On Friday, Mr. Trump and Russian Federation President Vladimir Putin held a nearly ninety minute phone call. Mr. Trump did not confront Mr. Putin about the attacks. President Obama may have been asleep at the switch and not done all that he could as his administration learned the breadth and depth of Russian intrusion, but he did talk directly to Mr. Putin to warn him against further meddling. He also imposed sanctions against Russia (which are the ones that presidential adviser Michael Flynn got into trouble over for calling the Russian Ambassador and saying that Mr. Trump would lift them). President Obama also expelled 35 Russian diplomats from the US and shut down two of their facilities in the US. Yet in his ninety minute conversation with Mr. Putin, Mr. Trump did not even bring up the Russian actions except to say that he and Mr. Putin did not collude and Mr. Putin should know because he was the one who was supposed to have done it. They then agreed that it was a hoax. You can’t make this stuff up.
So what does all of this mean?
When taken in their totality it means that we have a president with no boundaries, no oversight, and no sense of what is right. Mr. Trump still has not been held accountable for any of his outrageous actions and must surely think that the preponderance of evidence indicates that he never will be. Most certainly not by the Republicans in the Senate and not by the Attorney General. In fact, should someone, somehow initiate proceedings against the president, we already know that his A.G. says he can shut it down because, well, just because he can if he wants to.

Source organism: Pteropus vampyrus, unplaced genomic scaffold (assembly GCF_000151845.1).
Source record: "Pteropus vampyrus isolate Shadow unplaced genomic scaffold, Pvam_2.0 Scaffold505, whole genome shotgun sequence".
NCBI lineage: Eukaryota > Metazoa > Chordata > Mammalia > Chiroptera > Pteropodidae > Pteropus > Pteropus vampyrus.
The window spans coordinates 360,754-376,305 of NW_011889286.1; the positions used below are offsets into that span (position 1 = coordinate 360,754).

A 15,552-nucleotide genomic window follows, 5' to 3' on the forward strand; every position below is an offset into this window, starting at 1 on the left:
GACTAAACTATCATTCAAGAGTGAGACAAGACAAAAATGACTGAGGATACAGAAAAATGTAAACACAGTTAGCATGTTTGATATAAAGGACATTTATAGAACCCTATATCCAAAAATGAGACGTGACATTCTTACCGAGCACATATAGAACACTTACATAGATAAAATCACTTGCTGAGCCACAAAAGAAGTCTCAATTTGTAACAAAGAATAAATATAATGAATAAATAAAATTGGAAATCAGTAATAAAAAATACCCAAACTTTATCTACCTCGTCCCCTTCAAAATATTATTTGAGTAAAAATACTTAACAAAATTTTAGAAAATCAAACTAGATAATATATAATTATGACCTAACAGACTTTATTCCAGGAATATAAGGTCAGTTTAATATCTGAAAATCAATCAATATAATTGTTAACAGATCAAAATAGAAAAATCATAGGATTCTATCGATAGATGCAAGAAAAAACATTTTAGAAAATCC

It is also clear that Mr. Trump will not take Executive Action to stop Russian interference in the 2020 election. Although various agencies are working to shore up our defenses, there is no national level coordination and planning under way to prevent further meddling. Indeed, Mr. Trump and others in his administration implied that he would take their help again in 2020.(Russia if you’re listening…)
I think that the evidence above also indicates the Mr. Trump believes that the purpose of the federal government is to do his bidding and therefore he will not hesitate to use the full power and strength of the U.S. government to take down his political opponents. Apparently he will do so with the willing acquiescence of the A.G. and Republicans in the House and Senate.
Talk of coups really scares me. Do the president and the leader of the Republican Party in the House really think that the Mueller Investigation was an attempted coup? Stop and think about that for a moment. Anyone that threatens this president’s sense of well-being is a direct threat to him. Really? A coup? If they actually believe that then there is nothing he will stop at to prevent losing his power. And who will stop him? The House is being ignored (A.G. Barr won’t even show up to testify about the Mueller Report and his role in its release). No oversight there. The Senate trembles in its boots that one of their Republican colleagues will be the subject of a nasty Tweet. No oversight there. The Attorney General is now the personal defense attorney for Mr. Trump. No oversight there. The fix is in.